The administration of president George W. Bush, a Republican, had similarly issued race-neutral admissions guidance.
In 2016, a divided Supreme Court upheld the use of race-based admissions in colleges, deciding that such policies do not necessarily violate the Constitution's Equal Protection Clause.
Arguing that Obama went too far in advocating for the use of race in education, the US Departments of Education and Justice withdrew at least seven documents that offered colleges and universities, along with elementary and secondary schools, guidance on how to avoid racial segregation and diversify their campuses. This wasn't necssarily at odds with Court precedent, but it very well could have sent a message to schools that diversity at all costs was the top priority.
A formal announcement was expected later Tuesday from the Justice and Education departments, according to the official, who spoke on condition of anonymity because the official was not authorized to discuss the new guidance ahead of its release. "We still have all of the Supreme Court rulings that would influence how we handle this".
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In November, Mr. Sessions issued a memo barring Justice Department components from using guidance documents to circumvent the rulemaking process.
Anurima Bhargava, who headed civil rights enforcement in schools for the Justice Department under President Barack Obama and co-authored the Obama-era guidance, said that the policy withdrawal was timed for brief filings in the Harvard litigation, due at the end of the month.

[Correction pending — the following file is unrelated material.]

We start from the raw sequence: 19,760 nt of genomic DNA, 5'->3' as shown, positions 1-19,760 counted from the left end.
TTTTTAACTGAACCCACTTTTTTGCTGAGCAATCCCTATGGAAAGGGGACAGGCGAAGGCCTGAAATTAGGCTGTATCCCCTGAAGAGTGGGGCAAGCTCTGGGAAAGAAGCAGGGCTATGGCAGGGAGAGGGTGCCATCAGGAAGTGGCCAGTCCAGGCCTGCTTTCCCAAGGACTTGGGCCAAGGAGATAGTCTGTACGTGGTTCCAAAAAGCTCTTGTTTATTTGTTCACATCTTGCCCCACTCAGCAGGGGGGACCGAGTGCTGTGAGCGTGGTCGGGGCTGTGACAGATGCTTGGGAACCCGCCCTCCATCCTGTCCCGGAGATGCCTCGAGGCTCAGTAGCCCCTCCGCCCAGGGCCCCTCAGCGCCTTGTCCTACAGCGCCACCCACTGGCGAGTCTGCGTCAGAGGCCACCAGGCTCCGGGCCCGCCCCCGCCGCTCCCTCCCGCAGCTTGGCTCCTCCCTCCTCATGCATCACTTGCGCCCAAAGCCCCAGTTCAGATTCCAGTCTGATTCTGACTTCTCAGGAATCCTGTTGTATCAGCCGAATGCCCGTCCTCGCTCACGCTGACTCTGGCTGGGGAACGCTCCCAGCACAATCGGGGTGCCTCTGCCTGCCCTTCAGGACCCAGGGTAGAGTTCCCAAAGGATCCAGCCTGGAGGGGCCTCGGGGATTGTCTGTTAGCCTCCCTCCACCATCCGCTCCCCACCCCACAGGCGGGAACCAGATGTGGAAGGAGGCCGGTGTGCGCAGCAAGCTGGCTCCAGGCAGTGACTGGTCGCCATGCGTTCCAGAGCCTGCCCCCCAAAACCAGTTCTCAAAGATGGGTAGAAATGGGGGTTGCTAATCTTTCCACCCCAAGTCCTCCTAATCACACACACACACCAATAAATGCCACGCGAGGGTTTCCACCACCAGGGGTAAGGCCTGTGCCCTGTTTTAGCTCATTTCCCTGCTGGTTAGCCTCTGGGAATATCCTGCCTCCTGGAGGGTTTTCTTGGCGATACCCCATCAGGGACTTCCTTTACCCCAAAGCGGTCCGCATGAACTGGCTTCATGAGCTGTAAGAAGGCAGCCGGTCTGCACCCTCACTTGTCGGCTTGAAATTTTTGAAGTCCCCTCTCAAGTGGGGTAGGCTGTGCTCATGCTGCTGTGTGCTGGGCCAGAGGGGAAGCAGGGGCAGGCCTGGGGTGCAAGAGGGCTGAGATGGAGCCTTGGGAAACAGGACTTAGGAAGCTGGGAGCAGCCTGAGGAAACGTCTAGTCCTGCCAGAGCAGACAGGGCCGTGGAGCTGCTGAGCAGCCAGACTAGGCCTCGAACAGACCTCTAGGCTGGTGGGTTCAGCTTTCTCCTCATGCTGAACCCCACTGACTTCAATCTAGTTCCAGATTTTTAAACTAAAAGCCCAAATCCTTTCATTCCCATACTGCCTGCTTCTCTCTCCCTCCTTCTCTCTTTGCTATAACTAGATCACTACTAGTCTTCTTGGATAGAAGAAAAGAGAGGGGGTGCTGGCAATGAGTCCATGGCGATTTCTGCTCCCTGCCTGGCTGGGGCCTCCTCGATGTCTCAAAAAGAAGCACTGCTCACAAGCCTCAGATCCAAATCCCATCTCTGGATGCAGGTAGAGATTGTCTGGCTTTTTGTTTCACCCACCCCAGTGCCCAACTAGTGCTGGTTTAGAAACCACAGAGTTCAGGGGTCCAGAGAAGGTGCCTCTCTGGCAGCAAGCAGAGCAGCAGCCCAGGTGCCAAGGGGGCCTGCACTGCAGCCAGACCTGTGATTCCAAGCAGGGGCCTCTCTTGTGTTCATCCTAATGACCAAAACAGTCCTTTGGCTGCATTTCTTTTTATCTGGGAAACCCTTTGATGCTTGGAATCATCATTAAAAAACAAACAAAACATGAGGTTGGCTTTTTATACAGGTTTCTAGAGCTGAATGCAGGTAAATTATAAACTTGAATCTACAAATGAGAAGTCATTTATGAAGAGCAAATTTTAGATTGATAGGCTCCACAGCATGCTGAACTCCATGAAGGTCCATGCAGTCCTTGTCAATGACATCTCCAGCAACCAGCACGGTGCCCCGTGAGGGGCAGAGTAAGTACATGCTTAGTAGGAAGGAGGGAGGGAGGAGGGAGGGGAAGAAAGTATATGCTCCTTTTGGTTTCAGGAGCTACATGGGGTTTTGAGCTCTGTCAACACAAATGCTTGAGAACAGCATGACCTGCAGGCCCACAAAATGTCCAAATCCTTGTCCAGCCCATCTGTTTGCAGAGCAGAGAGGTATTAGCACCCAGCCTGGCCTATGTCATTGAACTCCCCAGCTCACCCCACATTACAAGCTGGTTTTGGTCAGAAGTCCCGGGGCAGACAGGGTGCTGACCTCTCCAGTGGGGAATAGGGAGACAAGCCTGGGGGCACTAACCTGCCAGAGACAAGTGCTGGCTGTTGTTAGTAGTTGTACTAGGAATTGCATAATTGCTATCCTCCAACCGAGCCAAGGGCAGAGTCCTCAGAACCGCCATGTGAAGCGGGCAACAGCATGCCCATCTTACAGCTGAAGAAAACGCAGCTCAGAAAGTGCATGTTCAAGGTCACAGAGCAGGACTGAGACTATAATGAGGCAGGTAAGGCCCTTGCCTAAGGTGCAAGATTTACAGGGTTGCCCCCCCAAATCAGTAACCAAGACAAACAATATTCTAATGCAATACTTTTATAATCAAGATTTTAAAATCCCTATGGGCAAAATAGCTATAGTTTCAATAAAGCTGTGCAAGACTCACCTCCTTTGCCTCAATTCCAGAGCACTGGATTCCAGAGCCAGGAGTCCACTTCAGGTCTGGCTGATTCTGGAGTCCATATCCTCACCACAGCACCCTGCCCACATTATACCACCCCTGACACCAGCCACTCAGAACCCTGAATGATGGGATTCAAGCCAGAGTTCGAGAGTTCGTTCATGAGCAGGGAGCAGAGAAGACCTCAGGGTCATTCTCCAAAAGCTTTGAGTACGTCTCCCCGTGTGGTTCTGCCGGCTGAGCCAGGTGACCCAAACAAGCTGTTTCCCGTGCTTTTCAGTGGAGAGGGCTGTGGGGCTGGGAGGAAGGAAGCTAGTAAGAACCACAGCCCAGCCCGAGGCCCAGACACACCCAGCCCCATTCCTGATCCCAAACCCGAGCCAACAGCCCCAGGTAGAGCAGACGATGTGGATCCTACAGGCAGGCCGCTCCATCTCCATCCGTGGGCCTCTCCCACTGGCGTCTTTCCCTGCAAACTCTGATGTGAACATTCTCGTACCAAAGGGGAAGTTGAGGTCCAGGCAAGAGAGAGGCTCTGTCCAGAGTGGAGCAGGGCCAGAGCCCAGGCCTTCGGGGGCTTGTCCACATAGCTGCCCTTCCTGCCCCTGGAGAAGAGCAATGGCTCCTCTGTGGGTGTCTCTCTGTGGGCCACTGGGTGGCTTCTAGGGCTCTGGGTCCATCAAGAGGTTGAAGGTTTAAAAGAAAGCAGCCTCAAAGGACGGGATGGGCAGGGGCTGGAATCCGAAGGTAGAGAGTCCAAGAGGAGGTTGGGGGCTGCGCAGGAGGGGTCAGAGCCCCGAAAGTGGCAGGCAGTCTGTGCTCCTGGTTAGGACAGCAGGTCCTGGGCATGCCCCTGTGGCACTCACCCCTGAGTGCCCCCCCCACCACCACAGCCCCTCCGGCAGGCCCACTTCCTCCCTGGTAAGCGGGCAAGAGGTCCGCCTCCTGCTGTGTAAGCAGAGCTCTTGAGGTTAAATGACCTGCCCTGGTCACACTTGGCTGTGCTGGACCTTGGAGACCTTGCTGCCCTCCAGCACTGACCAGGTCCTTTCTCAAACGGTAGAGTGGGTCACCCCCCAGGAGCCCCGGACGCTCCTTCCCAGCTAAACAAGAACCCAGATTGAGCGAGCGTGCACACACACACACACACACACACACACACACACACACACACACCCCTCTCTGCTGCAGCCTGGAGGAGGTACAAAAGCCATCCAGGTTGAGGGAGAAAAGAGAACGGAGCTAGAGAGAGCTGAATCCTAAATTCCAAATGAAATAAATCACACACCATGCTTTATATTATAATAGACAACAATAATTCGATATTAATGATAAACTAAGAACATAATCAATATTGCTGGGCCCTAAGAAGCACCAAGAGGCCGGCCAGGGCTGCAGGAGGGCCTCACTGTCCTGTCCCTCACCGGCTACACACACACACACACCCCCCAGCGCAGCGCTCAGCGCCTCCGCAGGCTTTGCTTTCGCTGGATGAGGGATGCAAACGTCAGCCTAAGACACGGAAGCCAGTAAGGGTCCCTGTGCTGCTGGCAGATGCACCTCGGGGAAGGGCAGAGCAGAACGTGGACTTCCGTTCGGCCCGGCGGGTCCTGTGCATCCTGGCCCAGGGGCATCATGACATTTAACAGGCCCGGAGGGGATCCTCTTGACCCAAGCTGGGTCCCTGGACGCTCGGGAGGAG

The head of the Congressional Black Caucus (CBC) hammered the Trump administration on Tuesday for revoking federal guidelines that encourage colleges to consider race in their admissions determinations, calling the move an unveiled attack on minorities.
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The Department of Justice is now investigating Harvard's use of race in admissions; specifically, whether the school is holding Asian-American students to a higher standard.
Students for Fair Admissions, a nonprofit opposed to affirmative action, said in a study that Harvard routinely assigns lower scores to Asian students in subjective rating categories meant to measure attributes such as likability, courage and kindness, putting them at a major disadvantage compared with white students. The Supreme Court has weighed the issue of affirmative action several times, most recently reaffirming it in 2016 but leaving an opening for future legal challenges.
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The Supreme Court has been generally accepting of considering race in admissions decisions. In an April court filing, siding with Blum's group, the Justice Department requested that Harvard disclose its records on its admissions practices publicly, a move that Harvard's attorney William Lee called "perplexing". With his retirement, a conservative justice appointed by President Donald Trump could vote to ban affirmative action.
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"This is not a change in the law, this is not congressional action or a ruling from the Supreme Court", he said.